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FKRP-dependent glycosylation of fibronectin regulates muscle pathology in muscular dystrophy

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journal contribution
posted on 2021-07-13, 04:25 authored by AJ Wood, CH Lin, M Li, K Nishtala, S Alaei, F Rossello, C Sonntag, L Hersey, Lee Miles, C Krisp, S Dudczig, AJ Fulcher, S Gibertini, PJ Conroy, A Siegel, M Mora, P Jusuf, NH Packer, PD Currie
The muscular dystrophies encompass a broad range of pathologies with varied clinical outcomes. In the case of patients carrying defects in fukutin-related protein (FKRP), these diverse pathologies arise from mutations within the same gene. This is surprising as FKRP is a glycosyltransferase, whose only identified function is to transfer ribitol-5-phosphate to α-dystroglycan (α-DG). Although this modification is critical for extracellular matrix attachment, α-DG’s glycosylation status relates poorly to disease severity, suggesting the existence of unidentified FKRP targets. Here we reveal that FKRP directs sialylation of fibronectin, a process essential for collagen recruitment to the muscle basement membrane. Thus, our results reveal that FKRP simultaneously regulates the two major muscle-ECM linkages essential for fibre survival, and establishes a new disease axis for the muscular dystrophies.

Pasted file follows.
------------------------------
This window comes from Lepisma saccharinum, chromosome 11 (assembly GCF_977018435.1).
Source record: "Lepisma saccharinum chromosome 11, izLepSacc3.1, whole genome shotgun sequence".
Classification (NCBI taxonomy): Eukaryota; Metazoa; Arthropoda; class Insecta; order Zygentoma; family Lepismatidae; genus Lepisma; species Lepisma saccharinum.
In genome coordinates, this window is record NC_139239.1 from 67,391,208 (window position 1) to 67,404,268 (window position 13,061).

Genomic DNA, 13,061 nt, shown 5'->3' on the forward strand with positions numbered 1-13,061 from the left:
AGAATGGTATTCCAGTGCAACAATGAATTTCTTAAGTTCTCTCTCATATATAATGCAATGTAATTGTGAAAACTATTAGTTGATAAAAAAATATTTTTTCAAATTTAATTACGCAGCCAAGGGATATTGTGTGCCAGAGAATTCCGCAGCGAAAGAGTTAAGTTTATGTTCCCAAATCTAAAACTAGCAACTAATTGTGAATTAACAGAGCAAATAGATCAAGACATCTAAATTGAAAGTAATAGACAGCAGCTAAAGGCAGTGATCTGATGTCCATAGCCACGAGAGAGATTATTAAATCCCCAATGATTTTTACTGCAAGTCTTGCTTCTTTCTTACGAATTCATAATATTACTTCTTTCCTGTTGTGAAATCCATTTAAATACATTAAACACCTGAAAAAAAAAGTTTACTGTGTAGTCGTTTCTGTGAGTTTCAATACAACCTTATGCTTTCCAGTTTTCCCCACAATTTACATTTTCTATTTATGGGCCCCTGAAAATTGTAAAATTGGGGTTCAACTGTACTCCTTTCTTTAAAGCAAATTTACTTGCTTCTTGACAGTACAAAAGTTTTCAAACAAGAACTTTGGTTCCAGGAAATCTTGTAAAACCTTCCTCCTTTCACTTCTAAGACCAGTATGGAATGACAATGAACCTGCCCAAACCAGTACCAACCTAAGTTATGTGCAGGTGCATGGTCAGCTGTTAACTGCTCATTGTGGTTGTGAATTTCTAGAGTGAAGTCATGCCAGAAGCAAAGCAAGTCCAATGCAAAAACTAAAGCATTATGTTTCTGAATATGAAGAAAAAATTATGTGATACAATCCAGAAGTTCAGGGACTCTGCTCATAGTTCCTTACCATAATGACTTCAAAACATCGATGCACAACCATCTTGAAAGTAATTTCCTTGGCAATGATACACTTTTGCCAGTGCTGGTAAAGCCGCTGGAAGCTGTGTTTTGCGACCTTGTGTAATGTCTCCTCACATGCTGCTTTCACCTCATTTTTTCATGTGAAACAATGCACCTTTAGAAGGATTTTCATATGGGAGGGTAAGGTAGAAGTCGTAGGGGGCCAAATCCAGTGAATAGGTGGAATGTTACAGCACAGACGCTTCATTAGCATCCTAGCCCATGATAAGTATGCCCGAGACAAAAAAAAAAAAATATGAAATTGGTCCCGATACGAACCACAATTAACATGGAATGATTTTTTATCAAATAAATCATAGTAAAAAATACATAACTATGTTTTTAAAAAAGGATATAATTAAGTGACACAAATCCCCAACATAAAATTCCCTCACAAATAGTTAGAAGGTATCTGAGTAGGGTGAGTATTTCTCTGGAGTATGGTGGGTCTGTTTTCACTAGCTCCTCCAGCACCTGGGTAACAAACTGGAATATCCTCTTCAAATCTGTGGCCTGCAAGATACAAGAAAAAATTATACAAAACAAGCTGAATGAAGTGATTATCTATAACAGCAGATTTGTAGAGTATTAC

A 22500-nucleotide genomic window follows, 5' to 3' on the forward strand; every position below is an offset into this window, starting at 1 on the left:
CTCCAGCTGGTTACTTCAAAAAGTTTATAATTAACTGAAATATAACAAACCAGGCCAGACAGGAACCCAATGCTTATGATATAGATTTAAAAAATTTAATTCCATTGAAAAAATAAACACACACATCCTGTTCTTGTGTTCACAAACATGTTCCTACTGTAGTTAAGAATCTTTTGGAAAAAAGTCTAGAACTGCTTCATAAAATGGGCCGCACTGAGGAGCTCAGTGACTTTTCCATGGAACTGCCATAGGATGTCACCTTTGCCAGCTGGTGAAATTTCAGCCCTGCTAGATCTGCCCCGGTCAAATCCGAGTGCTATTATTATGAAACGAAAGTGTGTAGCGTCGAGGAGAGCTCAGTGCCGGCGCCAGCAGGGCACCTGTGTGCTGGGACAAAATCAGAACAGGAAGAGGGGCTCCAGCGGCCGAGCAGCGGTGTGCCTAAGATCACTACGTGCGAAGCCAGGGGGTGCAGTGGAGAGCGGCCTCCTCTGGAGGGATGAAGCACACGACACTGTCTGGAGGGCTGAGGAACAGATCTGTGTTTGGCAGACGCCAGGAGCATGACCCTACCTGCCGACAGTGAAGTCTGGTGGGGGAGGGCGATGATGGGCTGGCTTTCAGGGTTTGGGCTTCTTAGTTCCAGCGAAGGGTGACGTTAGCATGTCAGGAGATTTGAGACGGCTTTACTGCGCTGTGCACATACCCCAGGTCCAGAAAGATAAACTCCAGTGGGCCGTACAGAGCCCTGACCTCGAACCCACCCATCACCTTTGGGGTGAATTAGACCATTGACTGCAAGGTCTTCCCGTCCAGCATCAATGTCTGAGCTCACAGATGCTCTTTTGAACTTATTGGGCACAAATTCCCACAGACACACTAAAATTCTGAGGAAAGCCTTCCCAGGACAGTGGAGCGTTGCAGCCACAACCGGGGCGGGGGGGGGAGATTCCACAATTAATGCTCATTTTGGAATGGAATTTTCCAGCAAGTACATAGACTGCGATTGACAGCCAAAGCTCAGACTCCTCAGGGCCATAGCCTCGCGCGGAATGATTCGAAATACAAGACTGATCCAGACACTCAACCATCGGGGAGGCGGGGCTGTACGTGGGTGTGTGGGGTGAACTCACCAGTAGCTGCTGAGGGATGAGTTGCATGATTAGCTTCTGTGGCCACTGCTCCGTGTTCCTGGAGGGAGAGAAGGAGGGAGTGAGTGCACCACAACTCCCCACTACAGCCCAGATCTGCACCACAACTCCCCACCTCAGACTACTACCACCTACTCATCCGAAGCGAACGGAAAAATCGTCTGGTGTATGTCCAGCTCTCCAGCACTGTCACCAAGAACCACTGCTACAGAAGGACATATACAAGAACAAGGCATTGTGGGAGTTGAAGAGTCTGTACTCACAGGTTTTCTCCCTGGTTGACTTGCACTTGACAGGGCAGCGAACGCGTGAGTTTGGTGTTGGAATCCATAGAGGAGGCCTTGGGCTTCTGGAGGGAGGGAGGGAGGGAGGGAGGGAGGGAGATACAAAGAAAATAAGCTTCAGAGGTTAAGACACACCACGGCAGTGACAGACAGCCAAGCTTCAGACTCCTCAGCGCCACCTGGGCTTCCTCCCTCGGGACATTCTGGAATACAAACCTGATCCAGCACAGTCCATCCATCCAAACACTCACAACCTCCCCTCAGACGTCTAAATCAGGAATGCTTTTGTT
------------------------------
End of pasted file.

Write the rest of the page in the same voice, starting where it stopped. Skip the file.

This work was supported by the National Health and Medical Research Council of Australia (NHMRC) (PDC, NP: APP1127741, PDC: APP1136567, APP3151883). Australian Research Council Linkage (PDC: LP120100281) in collaboration with Sigma-Aldrich and LIEF Grant (LE150100110). The Australian Regenerative Medicine Institute is supported by grants from the State Government of Victoria and the Australian Government. We acknowledge J Callaghan, I Harper, Monash Micro Imaging Facility, J Clark and A Costin, Monash Electron Microscopy Facility, L Kautto, Australian Proteomic Analysis Facility, W Moore, J Hilton and J Manneken, Aquacore core staff, Australian Regenerative Medicine Institute and Monash University Micromon sequencing facility for technical support. We also thank G Lynch and M Anderson for paper critiques.


Publication Date



Nature Communications





Article Number

ARTN 2951







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